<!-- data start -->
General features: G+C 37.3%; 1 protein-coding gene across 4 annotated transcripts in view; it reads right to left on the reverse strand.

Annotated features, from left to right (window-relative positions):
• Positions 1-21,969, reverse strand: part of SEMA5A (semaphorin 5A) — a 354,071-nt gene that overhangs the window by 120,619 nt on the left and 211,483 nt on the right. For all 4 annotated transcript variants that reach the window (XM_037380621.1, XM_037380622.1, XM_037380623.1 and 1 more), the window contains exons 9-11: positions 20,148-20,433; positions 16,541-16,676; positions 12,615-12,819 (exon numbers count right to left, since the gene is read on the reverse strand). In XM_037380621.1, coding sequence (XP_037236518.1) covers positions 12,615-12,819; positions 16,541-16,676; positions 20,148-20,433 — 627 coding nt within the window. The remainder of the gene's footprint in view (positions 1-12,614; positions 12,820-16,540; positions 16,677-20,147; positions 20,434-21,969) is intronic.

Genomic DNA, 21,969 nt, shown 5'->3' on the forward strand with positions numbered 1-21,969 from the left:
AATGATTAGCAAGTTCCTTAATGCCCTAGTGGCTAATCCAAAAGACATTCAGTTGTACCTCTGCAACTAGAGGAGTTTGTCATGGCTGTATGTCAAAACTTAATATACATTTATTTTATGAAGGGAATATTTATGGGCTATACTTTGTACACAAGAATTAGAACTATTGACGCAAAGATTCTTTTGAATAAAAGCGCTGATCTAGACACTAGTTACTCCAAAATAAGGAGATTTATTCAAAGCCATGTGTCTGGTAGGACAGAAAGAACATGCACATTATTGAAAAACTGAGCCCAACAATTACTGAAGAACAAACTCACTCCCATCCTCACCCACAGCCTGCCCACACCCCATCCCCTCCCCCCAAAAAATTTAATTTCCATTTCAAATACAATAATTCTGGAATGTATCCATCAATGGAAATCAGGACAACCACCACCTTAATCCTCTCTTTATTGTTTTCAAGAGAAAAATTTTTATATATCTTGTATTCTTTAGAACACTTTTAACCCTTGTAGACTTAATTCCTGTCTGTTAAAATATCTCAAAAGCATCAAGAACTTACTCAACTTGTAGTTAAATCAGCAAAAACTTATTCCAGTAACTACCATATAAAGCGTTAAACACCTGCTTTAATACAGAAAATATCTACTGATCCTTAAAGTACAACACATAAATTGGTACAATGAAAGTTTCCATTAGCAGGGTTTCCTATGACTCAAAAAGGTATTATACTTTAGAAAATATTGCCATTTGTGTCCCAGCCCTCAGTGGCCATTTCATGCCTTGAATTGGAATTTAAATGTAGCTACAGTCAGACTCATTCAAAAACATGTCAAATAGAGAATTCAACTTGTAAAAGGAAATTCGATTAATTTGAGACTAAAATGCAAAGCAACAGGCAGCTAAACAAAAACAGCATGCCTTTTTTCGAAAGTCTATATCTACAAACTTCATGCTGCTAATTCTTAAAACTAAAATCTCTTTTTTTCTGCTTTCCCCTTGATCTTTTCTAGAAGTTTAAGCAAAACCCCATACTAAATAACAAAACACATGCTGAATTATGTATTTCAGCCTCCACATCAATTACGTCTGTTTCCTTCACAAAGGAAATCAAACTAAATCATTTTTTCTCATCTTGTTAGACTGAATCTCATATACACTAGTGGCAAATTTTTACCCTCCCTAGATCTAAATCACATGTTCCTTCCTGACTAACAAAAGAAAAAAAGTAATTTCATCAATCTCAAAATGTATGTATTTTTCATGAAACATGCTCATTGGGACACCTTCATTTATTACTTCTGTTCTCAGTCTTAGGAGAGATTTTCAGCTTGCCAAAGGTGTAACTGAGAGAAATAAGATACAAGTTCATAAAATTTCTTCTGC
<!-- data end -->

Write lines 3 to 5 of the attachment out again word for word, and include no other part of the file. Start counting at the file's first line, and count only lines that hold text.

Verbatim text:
• Positions 1-21,969, reverse strand: part of SEMA5A (semaphorin 5A) — a 354,071-nt gene that overhangs the window by 120,619 nt on the left and 211,483 nt on the right. For all 4 annotated transcript variants that reach the window (XM_037380621.1, XM_037380622.1, XM_037380623.1 and 1 more), the window contains exons 9-11: positions 20,148-20,433; positions 16,541-16,676; positions 12,615-12,819 (exon numbers count right to left, since the gene is read on the reverse strand). In XM_037380621.1, coding sequence (XP_037236518.1) covers positions 12,615-12,819; positions 16,541-16,676; positions 20,148-20,433 — 627 coding nt within the window. The remainder of the gene's footprint in view (positions 1-12,614; positions 12,820-16,540; positions 16,677-20,147; positions 20,434-21,969) is intronic.

Genomic DNA, 21,969 nt, shown 5'->3' on the forward strand with positions numbered 1-21,969 from the left:
AATGATTAGCAAGTTCCTTAATGCCCTAGTGGCTAATCCAAAAGACATTCAGTTGTACCTCTGCAACTAGAGGAGTTTGTCATGGCTGTATGTCAAAACTTAATATACATTTATTTTATGAAGGGAATATTTATGGGCTATACTTTGTACACAAGAATTAGAACTATTGACGCAAAGATTCTTTTGAATAAAAGCGCTGATCTAGACACTAGTTACTCCAAAATAAGGAGATTTATTCAAAGCCATGTGTCTGGTAGGACAGAAAGAACATGCACATTATTGAAAAACTGAGCCCAACAATTACTGAAGAACAAACTCACTCCCATCCTCACCCACAGCCTGCCCACACCCCATCCCCTCCCCCCAAAAAATTTAATTTCCATTTCAAATACAATAATTCTGGAATGTATCCATCAATGGAAATCAGGACAACCACCACCTTAATCCTCTCTTTATTGTTTTCAAGAGAAAAATTTTTATATATCTTGTATTCTTTAGAACACTTTTAACCCTTGTAGACTTAATTCCTGTCTGTTAAAATATCTCAAAAGCATCAAGAACTTACTCAACTTGTAGTTAAATCAGCAAAAACTTATTCCAGTAACTACCATATAAAGCGTTAAACACCTGCTTTAATACAGAAAATATCTACTGATCCTTAAAGTACAACACATAAATTGGTACAATGAAAGTTTCCATTAGCAGGGTTTCCTATGACTCAAAAAGGTATTATACTTTAGAAAATATTGCCATTTGTGTCCCAGCCCTCAGTGGCCATTTCATGCCTTGAATTGGAATTTAAATGTAGCTACAGTCAGACTCATTCAAAAACATGTCAAATAGAGAATTCAACTTGTAAAAGGAAATTCGATTAATTTGAGACTAAAATGCAAAGCAACAGGCAGCTAAACAAAAACAGCATGCCTTTTTTCGAAAGTCTATATCTACAAACTTCATGCTGCTAATTCTTAAAACTAAAATCTCTTTTTTTCTGCTTTCCCCTTGATCTTTTCTAGAAGTTTAAGCAAAACCCCATACTAAATAACAAAACACATGCTGAATTATGTATTTCAGCCTCCACATCAATTACGTCTGTTTCCTTCACAAAGGAAATCAAACTAAATCATTTTTTCTCATCTTGTTAGACTGAATCTCATATACACTAGTGGCAAATTTTTACCCTCCCTAGATCTAAATCACATGTTCCTTCCTGACTAACAAAAGAAAAAAAGTAATTTCATCAATCTCAAAATGTATGTATTTTTCATGAAACATGCTCATTGGGACACCTTCATTTATTACTTCTGTTCTCAGTCTTAGGAGAGATTTTCAGCTTGCCAAAGGTGTAACTGAGAGAAATAAGATACAAGTTCATAAAATTTCTTCTGC